It seems the proper thing for installment #1 in the blog department would be to give you a brief introduction. Growing up in Smyrna, GA I knew very early in my teens that someday I would be a coach. Then, as a sophomore at GA Southern I considered briefly a different direction… criminal justice, but that didn’t last very long. Teaching and coaching would be my career. Forty years later I’ve never regretted that decision. I coached tennis in the 70’s and loved it. But strength and conditioning became a real passion (I was the first certified strength & conditioning specialist in H.S. in GA), but basketball was my focus from the time I could play as a kid all the way through my retirement in 2014. Over the years I’ve been fortunate to have a degree of success coaching the Greatest Game. Yes, I’ve had several region championship teams, four Final Four teams, a State Championship, numerous coaching awards, and over 500 career wins. But I learned a long time ago… in coaching you are only as good as your players. The Good Lord blessed me with some outstanding young people who happened to be pretty darn good players too. Looking back I just hope they know how much it meant to me to be their coach. It was never about winning – it was about doing things the right way, with all we had, every day.
About fifteen years ago I left one of the finest private schools in Atlanta to simplify my life. After fourteen years as the Director of Athletics, I was ready to just teach & coach again. Little did I know that this decision would lead me to an activity in my “free time” that would keep me sane and allow me to renew what had been missing for a number of years. I planned to hunt again. Quite frankly the hectic pace of being in charge of an entire athletic program (on top of coaching) was not the only reason I had stopped going to the woods. I just got tired of pulling the trigger on an animal. (Not that there is anything wrong with putting that good wild game food on the table). Then, out of the blue, I ran into a group of men at a major hunting show in Atlanta that were talking about a “different” way to hunt. The fact that each of these guys had a majestic raptor on their fist made quite an impact! The best part was that the president of this club (the Georgia Falconry Association) lived just five miles from my home. From that day forward I was hooked. Partnering with a wild bird of prey… I became the dog, seeking & flushing quarry. The hawk pulled the trigger. THIS was the hunting I was looking for.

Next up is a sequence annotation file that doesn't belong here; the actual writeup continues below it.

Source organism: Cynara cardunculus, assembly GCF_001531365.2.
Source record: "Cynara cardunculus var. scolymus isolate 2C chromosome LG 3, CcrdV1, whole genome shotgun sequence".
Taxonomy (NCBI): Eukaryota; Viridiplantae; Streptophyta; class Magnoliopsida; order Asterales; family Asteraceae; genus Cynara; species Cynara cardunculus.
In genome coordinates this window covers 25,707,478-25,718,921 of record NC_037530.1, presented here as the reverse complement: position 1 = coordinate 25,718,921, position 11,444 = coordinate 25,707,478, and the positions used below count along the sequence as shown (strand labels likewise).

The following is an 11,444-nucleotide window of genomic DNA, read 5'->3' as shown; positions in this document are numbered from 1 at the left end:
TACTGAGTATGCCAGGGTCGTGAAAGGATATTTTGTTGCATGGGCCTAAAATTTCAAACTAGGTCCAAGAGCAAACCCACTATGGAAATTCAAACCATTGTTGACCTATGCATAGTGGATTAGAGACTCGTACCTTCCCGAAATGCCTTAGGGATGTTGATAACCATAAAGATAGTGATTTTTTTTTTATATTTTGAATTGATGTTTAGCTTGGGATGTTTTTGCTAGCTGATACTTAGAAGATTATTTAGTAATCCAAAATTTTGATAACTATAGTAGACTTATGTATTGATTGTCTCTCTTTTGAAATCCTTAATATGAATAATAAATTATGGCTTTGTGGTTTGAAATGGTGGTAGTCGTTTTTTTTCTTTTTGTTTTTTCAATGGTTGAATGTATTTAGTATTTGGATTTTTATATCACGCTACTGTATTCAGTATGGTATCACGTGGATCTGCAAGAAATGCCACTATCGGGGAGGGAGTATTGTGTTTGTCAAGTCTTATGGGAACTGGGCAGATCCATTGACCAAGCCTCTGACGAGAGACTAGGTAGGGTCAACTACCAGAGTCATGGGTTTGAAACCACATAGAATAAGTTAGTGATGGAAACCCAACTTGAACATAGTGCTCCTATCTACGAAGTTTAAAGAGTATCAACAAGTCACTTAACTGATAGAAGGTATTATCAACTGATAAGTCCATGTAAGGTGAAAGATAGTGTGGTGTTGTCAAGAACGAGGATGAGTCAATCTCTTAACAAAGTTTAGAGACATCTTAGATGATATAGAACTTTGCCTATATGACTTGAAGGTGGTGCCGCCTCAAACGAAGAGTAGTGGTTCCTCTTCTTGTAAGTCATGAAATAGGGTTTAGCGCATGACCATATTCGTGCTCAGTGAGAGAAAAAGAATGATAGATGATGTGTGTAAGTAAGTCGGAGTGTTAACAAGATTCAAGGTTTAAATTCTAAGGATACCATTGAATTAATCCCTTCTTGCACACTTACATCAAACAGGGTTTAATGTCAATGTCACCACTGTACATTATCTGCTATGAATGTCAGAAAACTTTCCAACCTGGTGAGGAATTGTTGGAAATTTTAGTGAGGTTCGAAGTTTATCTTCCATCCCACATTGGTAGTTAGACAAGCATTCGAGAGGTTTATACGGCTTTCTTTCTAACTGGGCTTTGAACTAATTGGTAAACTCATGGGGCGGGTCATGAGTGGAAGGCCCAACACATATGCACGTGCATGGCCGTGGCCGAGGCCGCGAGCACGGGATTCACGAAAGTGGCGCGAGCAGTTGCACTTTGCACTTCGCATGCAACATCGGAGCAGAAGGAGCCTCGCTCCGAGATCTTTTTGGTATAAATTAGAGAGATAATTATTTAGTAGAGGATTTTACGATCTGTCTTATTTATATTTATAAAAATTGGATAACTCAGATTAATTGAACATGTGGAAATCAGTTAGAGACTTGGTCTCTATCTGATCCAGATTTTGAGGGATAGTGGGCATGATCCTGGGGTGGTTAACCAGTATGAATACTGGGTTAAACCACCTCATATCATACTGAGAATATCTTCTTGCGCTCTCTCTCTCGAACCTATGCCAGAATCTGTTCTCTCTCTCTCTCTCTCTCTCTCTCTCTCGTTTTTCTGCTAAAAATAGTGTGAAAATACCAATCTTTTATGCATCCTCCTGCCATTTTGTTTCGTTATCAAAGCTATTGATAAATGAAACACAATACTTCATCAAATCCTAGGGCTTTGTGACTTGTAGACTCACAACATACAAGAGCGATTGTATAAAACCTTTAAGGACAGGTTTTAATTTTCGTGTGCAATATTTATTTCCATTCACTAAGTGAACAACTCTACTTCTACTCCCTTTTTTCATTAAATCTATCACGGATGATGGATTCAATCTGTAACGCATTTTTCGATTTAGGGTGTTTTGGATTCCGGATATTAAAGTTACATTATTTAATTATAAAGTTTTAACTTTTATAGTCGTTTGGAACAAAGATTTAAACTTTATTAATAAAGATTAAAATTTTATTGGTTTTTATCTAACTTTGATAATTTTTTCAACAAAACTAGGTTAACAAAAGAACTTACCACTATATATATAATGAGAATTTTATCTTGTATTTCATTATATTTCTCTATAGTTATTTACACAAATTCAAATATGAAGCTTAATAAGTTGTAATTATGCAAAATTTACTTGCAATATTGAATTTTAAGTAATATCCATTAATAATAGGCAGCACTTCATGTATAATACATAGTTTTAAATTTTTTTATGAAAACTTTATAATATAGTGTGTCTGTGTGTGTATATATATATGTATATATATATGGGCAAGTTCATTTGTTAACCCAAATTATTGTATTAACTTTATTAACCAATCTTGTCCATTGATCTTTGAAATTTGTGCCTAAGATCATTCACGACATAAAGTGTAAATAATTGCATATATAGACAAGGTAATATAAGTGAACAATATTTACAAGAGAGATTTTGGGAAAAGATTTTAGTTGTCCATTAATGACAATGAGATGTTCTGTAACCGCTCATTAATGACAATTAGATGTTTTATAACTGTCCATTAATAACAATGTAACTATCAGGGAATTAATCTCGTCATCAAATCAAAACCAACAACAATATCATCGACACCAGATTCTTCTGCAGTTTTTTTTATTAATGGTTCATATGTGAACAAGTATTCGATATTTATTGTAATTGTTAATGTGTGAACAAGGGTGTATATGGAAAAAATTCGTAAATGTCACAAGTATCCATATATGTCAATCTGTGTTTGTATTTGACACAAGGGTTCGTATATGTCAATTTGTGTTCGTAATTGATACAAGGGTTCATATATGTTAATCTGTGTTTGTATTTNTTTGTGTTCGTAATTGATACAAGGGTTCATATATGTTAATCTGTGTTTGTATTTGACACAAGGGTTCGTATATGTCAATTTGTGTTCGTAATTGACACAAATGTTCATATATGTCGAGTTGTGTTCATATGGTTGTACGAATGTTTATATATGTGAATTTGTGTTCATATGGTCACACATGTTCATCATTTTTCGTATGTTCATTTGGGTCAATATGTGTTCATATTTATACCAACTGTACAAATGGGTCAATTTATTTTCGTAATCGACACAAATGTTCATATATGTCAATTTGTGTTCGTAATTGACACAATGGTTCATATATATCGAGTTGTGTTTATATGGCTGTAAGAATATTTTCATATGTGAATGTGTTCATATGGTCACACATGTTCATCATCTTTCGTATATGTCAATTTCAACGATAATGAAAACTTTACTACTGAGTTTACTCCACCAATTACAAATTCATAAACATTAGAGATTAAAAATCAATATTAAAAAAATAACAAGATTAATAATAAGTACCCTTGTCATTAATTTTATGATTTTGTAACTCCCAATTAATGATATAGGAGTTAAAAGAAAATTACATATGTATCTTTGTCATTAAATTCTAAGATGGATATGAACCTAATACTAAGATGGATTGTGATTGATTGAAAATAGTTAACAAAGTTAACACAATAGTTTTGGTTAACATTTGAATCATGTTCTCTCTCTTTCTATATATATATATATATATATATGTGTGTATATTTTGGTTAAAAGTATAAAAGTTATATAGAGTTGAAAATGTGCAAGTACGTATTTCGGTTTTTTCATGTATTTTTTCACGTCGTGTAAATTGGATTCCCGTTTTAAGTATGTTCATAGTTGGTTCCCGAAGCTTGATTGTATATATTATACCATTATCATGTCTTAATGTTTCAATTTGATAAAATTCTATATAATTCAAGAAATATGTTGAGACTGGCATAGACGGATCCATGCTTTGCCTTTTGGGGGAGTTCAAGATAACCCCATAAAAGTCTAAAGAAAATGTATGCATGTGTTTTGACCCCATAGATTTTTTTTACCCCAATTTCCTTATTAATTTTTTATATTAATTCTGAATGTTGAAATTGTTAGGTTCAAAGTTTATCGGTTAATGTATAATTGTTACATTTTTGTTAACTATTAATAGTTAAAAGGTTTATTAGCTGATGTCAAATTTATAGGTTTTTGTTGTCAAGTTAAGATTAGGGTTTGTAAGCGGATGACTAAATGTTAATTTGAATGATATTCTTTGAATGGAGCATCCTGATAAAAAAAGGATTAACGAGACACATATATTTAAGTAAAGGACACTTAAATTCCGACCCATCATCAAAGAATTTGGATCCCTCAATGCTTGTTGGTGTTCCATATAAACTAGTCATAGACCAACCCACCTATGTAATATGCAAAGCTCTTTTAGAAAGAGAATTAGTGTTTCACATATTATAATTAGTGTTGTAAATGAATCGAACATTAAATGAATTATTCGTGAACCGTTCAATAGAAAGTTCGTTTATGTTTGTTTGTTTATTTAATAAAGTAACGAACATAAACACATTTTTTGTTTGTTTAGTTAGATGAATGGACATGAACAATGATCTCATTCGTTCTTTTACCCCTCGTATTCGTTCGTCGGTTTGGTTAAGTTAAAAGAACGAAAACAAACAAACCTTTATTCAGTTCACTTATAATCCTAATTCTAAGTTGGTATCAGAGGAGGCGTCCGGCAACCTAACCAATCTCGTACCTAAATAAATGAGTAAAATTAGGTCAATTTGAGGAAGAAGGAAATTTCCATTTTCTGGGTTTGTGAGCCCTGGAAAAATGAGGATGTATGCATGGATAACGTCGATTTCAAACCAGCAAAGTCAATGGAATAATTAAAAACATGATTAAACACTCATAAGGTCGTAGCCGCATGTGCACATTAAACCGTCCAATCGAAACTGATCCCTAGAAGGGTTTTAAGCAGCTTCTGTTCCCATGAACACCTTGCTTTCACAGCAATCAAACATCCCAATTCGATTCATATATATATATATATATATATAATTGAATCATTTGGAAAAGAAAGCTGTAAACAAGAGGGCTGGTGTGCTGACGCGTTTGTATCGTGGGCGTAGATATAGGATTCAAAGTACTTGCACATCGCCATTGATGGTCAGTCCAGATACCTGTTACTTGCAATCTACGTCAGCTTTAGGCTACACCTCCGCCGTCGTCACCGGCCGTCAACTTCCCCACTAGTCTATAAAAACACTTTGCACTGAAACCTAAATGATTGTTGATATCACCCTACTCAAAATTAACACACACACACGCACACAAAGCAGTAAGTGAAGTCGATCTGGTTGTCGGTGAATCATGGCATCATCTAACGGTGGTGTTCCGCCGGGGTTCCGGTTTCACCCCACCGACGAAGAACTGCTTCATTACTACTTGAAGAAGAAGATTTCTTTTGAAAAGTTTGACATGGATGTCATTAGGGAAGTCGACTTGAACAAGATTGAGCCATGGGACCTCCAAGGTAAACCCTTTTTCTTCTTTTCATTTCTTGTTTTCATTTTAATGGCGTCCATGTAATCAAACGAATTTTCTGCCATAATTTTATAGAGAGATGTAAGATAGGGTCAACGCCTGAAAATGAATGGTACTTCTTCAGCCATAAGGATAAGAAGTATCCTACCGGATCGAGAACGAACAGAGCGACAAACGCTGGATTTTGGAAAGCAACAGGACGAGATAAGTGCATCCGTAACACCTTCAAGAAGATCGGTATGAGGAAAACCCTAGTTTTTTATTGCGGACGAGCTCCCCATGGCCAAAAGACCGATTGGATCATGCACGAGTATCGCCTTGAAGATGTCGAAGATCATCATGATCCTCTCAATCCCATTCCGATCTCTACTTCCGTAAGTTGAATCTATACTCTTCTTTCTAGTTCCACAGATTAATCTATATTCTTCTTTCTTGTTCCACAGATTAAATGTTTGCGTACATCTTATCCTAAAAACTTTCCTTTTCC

From that time in August of 2000 I have tried to grow in whatever knowledge I could find about these magnificent raptors. And again, I have been blessed by many people who have shared their passion and expertise over the years. (More to come on them in a later installment).
As a master class falconer in the state of GA and maintaining a federal abatement permit by the U.S. Fish & Wildlife Service, I’ve flown Red-tailed Hawks, Harris Hawks, kestrels and a sharpy in pursuit of prey. I’ve had experience with many others from owls, to hybrid falcons, to Bald and Golden Eagles (thanks primarily to retired Eagle trainer and Education Specialist at Auburn University, Roy Crowe). For over 14 years I’ve presented raptors and falconry to schools, churches, businesses, civic clubs, camps, State Parks, scouts, festivals and hunting shows. I was honored to serve 12 years as a director with the Georgia Falconry Association. In 2011 it was my good fortune as Head Women’s Basketball Coach at Truett McConnell College to teach what was, at the time, the only credited college falconry course in the United States.
Now, we are embarking on a new falconry venture. My wife, Sandy & I, Damon Lusky and his wife Jill, and Rodney McCallister & his wife Tonya are putting together a little company – Georgia Mountain Falconry, to introduce this 4,000 year old sport to people who are living and visiting in the NE GA. Our goal is to do things the right way, every day.